• Application Note

Qualitative and Quantitative Analyses of Water Soluble Vitamins and Flavonoids in Pomegranate Aril Juice, Skin, and Commercially Available Fruit Juice Using the ACQUITY UPLC H-Class with PDA Detector

Qualitative and Quantitative Analyses of Water Soluble Vitamins and Flavonoids in Pomegranate Aril Juice, Skin, and Commercially Available Fruit Juice Using the ACQUITY UPLC H-Class with PDA Detector

  • Dilshad Pullancheri
  • Gopal Vaidyanathan
  • Waters Corporation
  • National Research Center for Grapes

Abstract

In this application note, a comparative and quantitative study of water soluble vitamins like ascorbic acid, thiamine, riboflavin, cyanocobalamin, and quercetin flavonoid was carried out in aril juice, skin, and commercially available fruit juice of pomegranate. The ACQUITY UPLC H-Class System with PDA Detector was used to perform the method development and the rapid routine analyses thereafter. These studies suggest pomegranate skin extracts have both antioxidant properties and may be exploited as biopreservatives in food applications and as nutraceuticals.

Benefits

  • Ease-of-use and familiar operation of the ACQUITY UPLC H-Class System compared to a traditional HPLC system.
  • The ACQUITY UPLC H-Class SmartStart Technology automatically manages gradient start time and pre-injection steps in parallel. By overlapping these typically serial processes, cycle time is minimized and this helps to develop shorter run times.
  • These studies suggest pomegranate skin extracts have both antioxidant properties and may be exploited as biopreservatives in food applications and as nutraceuticals.

Introduction

The pomegranate (Punica granatum L.; inhmn in ancient Egyptian) grows wild in southwest Asia and is cultivated in Mediterranean countries. It is a deciduous shrub or tree with scarlet, scented flowers, and later, a hard yellowish to reddish fruit which contains bright-red seeds.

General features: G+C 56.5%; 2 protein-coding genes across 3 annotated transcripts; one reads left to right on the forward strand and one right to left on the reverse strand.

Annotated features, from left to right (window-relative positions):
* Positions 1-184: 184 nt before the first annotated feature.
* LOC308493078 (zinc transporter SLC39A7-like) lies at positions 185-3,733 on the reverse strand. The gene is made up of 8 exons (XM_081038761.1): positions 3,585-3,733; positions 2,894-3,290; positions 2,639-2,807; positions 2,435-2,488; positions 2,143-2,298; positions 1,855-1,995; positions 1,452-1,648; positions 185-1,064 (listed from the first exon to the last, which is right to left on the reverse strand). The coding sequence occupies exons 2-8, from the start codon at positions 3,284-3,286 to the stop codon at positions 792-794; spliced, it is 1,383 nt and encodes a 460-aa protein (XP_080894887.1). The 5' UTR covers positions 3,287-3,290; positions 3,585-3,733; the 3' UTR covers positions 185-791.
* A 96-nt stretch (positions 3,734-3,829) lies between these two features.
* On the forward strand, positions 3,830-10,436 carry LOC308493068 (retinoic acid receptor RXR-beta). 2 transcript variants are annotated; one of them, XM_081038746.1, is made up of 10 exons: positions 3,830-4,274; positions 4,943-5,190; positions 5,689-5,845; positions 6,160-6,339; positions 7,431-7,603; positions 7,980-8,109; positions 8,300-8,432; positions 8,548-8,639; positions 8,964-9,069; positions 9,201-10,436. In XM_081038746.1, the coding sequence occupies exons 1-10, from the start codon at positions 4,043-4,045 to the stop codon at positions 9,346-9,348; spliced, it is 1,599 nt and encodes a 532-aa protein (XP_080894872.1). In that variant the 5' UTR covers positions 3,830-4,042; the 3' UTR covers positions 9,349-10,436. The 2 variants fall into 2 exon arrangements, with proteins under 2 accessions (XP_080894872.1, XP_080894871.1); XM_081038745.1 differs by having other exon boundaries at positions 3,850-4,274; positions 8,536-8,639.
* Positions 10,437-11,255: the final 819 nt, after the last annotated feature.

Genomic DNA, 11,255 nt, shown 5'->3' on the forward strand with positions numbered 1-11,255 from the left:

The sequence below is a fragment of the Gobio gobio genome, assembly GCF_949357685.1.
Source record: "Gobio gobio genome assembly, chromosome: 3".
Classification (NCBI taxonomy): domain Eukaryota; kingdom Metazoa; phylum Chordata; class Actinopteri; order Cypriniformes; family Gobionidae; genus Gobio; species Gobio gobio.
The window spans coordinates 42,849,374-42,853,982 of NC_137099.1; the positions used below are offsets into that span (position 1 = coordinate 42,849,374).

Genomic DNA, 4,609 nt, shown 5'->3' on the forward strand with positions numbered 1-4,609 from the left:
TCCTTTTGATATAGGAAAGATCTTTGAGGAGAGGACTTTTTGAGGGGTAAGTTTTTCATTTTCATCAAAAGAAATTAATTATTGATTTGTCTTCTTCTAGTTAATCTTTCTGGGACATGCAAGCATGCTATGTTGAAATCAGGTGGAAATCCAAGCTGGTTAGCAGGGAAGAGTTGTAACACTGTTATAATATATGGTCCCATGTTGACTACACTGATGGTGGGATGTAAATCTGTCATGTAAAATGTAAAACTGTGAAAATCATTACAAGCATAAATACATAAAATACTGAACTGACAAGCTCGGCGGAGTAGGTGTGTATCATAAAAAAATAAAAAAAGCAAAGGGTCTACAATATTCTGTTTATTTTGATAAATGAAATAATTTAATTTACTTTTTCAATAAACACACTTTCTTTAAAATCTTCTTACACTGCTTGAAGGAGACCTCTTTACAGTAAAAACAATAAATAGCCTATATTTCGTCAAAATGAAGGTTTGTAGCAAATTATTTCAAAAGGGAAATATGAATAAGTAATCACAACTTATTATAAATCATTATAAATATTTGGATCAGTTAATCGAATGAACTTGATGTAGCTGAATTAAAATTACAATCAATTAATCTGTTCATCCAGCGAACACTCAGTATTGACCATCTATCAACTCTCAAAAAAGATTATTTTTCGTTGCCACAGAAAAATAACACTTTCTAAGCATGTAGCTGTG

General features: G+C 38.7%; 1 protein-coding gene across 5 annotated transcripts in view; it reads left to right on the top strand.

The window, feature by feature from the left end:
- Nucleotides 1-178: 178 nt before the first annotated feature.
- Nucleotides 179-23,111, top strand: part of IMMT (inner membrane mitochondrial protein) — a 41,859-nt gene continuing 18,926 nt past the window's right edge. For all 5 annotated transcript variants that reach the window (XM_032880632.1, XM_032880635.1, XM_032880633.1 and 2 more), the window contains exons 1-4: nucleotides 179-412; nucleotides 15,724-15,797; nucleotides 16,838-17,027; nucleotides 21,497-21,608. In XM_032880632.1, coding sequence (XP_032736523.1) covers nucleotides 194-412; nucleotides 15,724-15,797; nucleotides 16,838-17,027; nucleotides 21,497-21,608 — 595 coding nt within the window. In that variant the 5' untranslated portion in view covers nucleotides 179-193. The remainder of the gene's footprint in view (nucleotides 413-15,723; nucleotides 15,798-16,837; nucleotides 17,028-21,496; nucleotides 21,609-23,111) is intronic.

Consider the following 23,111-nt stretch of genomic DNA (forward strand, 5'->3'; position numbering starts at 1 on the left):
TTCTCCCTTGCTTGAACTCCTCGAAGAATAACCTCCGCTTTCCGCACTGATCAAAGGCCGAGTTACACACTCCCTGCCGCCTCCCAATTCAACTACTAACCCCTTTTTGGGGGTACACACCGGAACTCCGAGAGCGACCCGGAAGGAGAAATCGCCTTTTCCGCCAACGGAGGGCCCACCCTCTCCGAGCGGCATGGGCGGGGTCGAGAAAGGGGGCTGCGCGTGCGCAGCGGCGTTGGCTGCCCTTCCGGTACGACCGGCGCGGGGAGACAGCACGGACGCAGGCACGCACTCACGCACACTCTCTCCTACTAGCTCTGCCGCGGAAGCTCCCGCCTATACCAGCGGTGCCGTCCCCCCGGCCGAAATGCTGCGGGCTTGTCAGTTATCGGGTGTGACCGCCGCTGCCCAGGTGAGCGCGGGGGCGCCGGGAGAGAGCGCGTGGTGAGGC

At least 14 different varieties of pomegranate are cultivated and available in different parts of the Indian Subcontinent, some of which include Arakta, Dholka, G 137, Ganesh, Jyoti, Kabul, Kandhari, Mrudula, Muskat, P23, P26, and Ruby.1

It has been reported that the vitamin content for this fruit is “simply remarkable”2 and hence it tops in the list of fruits high in vitamins.2

In this application note, a comparative and quantitative study of water-soluble vitamins like ascorbic acid, thiamine, riboflavin, cyanocobalamin, and quercetin flavonoid was carried out in aril juice, skin, and commercially available fruit juice of pomegranate. The ACQUITY UPLC H-Class System with PDA Detector was used to perform the method development, and the rapid routine analyses thereafter.

Table 1. Health benefits of various vitamins and flavonoids.3

Experimental

Sample preparation

A commercially available juice and freshly-squeezed fruit juice were centrifuged at 13,000 rpm for 10 minutes, and the supernatant filtered using a 0.22 μm filter. The resulting solution was used for direct injection.

The pomegranate skin was removed, sun dried, and powdered. The powdered skin was then weighed and soaked to about five to seven times the amount of the weighed powdered skin in methanol for 48 hours. This solution was filtered through Whatman filter paper no. 41, centrifuged at 13, 000 rpm for 10 minutes, and the supernatant filtered using a 0.22 μm filter was used for direct injection.

UPLC conditions

UPLC system:

ACQUITY UPLC H-CLASS

Column:

ACQUITY UPLC HSS T3, 1.8 μm, 2.1 x 100 mm

Mobile phase A:

0.1% Formic acid in water

Mobile phase B:

0.1% Formic acid in methanol

Flow rate:

0.4 mL/min

Column temp.:

35 °C

Sample temp.:

4 °C

Needle wash:

5:1:1 ACN/Isopropanol/Methanol (500 μL)

Cycle time:

12 min

Injection volume:

2 μL

Syringe draw rate:

Standards – automatic sample – 10 μL/min

Detector:

ACQUITY UPLC PDA

Wavelength range:

210 to 400 nm

Gradient

Time (min)

%A 

%B

 Curves

0.0

98.0

2.0

Initial

0.99

95.0

5.0

6.0

2.39

80.0

20.0

6.0

4.89

45.0

55.0

6.0

4.99

2.0

98.0

6.0

6.89

98.0

2.0

6.0

12.0

98.0

2.0

6.0

Extraction

Wavelengths:

270 and 360 nm

Resolution:

1.2 nm

Filter response:

0.1 s

Sampling rate:

20 points/s

Exposure time:

Auto

Results and Discussion

Using the UPLC Technology, a gradient method was developed to obtain chromatographic resolution for the standards used for these analyses. The ACQUITY UPLC H-Class System delivers high resolution chromatography, enabling much sharper peaks as a result.